The hackers breached the company’s network and used one of its code-signing certificate (an older and expired one mind you) to digitally sign a piece of malware and package it as an update for the Opera browser.
While it is not entirely clear what happened, it would appear as though the bad guys went as far as pushing the update for a 36-minute period, meaning they had access to Opera’s infrastructure during that time.
With the newest build of Malwarebytes Anti-Rootkit BETA, detecting and removing the nastiest malicious rootkits just became a whole lot better.
Malwarebytes Anti-Rootkit BETA 1.06 addresses a recent and particularly nasty ZAccess variant which breaks Windows Defender.
This new build removes the rootkit and automatically starts the repair process to patch up damages committed by the rootkit, including fixing Windows Defender.
Users infected with rootkits — or who suspect they may be infected by rootkits — are encouraged to use Malwarebytes Anti-Rootkit BETA as it has proven to be both stable and incredibly effective, not only at detecting and removing rootkits, but also replacing patched files and fixing the fallout these infections do to users’ operating systems.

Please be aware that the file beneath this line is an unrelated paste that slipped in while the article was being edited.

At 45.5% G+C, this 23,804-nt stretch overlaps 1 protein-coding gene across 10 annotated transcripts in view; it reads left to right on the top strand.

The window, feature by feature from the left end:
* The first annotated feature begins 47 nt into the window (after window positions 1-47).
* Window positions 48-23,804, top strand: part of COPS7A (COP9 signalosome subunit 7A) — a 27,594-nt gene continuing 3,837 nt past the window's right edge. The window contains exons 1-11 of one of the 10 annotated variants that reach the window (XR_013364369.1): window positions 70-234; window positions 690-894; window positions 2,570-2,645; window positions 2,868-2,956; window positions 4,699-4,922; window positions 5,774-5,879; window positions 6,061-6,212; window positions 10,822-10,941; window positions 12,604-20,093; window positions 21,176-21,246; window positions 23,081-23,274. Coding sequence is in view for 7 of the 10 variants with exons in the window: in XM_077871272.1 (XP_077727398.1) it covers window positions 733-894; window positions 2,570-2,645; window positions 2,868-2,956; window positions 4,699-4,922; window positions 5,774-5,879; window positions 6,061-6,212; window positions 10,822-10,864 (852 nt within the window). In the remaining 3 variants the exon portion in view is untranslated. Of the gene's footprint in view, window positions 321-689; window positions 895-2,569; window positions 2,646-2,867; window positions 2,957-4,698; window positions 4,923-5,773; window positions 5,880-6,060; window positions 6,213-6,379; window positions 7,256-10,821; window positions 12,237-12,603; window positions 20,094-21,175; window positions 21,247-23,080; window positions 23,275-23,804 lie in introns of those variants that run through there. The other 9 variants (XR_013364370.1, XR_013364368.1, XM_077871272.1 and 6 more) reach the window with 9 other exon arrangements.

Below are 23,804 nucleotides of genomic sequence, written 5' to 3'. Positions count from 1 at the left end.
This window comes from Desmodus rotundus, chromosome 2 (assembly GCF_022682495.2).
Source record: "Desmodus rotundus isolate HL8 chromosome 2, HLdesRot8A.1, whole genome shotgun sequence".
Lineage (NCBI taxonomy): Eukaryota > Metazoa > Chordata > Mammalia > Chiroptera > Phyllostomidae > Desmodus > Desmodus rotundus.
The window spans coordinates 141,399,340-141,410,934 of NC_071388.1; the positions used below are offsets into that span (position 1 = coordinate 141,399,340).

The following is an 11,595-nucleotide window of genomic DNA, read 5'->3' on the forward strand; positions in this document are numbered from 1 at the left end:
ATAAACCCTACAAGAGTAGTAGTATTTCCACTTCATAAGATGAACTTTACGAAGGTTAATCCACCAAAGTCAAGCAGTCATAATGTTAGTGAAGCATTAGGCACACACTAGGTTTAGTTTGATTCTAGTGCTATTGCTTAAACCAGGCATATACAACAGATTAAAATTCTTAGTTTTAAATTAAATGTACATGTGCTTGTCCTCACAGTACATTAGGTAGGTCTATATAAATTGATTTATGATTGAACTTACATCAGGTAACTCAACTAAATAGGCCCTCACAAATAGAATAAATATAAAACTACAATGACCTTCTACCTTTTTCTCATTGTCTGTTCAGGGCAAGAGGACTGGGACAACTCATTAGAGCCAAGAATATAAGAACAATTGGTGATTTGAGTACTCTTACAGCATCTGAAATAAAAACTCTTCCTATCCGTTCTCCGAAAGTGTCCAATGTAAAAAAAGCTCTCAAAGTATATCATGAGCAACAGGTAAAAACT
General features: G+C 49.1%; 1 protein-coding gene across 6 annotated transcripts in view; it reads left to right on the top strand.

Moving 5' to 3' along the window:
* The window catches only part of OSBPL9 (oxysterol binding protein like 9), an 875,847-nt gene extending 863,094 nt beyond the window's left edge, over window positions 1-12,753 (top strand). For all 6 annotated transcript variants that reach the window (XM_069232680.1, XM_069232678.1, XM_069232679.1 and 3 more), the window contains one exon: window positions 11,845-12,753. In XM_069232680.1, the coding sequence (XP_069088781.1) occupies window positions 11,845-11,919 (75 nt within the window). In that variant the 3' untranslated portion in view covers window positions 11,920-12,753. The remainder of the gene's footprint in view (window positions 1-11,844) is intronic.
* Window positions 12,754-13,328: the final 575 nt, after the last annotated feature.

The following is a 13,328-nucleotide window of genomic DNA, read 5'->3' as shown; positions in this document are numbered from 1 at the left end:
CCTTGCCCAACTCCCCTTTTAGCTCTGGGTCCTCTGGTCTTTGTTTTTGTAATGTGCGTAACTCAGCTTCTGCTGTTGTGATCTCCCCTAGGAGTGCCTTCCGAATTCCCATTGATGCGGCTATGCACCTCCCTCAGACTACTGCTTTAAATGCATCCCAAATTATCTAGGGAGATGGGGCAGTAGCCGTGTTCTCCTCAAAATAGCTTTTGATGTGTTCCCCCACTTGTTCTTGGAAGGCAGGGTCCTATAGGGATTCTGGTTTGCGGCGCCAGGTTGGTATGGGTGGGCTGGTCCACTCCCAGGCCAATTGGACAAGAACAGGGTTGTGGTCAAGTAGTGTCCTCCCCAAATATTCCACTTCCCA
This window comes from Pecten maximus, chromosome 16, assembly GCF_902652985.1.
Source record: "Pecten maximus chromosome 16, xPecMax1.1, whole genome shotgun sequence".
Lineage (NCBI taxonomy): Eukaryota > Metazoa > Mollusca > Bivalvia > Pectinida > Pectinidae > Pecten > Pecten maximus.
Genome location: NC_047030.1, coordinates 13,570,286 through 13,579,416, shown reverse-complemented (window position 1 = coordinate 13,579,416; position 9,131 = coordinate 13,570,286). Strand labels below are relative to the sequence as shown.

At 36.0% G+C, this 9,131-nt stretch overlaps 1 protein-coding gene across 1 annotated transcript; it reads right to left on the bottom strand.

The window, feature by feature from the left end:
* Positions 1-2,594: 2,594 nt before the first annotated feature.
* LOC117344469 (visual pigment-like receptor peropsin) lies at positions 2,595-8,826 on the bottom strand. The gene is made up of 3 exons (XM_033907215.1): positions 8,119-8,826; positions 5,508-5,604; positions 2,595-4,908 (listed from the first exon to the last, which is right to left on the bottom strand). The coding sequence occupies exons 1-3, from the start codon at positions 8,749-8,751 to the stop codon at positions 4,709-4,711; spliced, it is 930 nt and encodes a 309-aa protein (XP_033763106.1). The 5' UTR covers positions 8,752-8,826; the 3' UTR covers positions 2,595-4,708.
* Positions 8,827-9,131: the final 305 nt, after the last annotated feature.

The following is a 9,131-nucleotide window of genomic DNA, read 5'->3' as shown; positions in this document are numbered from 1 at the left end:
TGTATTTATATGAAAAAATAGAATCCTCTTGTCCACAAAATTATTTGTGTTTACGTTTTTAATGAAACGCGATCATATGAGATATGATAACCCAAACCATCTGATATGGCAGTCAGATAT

This cutting edge technology is currently in BETA, so use at your own risk.
To download or learn more about Malwarebytes Anti-Rootkit BETA click here: http://www.malwarebytes.org/products/mbar
The Malwarebytes Enterprise Edition 1.2.1665 Maintenance Release is now live and ready for download!
In addition to the much-needed cosmetic face-lift in our program’s logo and icon, as seen above, the new Malwarebytes Enterprise Edition also features:
- Support for the installation of the management server on localized versions of Windows Server 2008, Windows Server 2008 R2, and Windows Server 2012
- Client package has been updated to 126.96.36.1990 which introduces a new and exciting feature, archive scanning. Malwarebytes Enterprise edition now seeks out and destroys malware hidden deep in your .zip, .rar, and other archived files
Thanks to feedback from our corporate users, the Malwarebytes Enterprise Edition 1.2.1665 Maintenance Release contains overall improvement in usability including:
- Enhanced reliability of program signature updates with additional security checks
- Addressed database character limitation that prevented certain client computers from registering successfully to the management server
- Removed “Licensed Users” information on Admin tab/Overview pane as a short term solution to allow the purchase of additional user seats without having to enter a new license key
- Management server can now be installed using a remote database and then migrated over to another server with a different OS language/locale setting without any issues
- Eliminated the error “String was not recognized as a valid Date Time” during an attempt to update the signature database
The release can be downloaded using the link on the original email purchase order, if you do not have access to this purchase order please feel free to contact corporate support for assistance.
For more information or to inquire about Malwarebytes Enterprise Edition visit http://www.malwarebytes.org/business/enterprise/.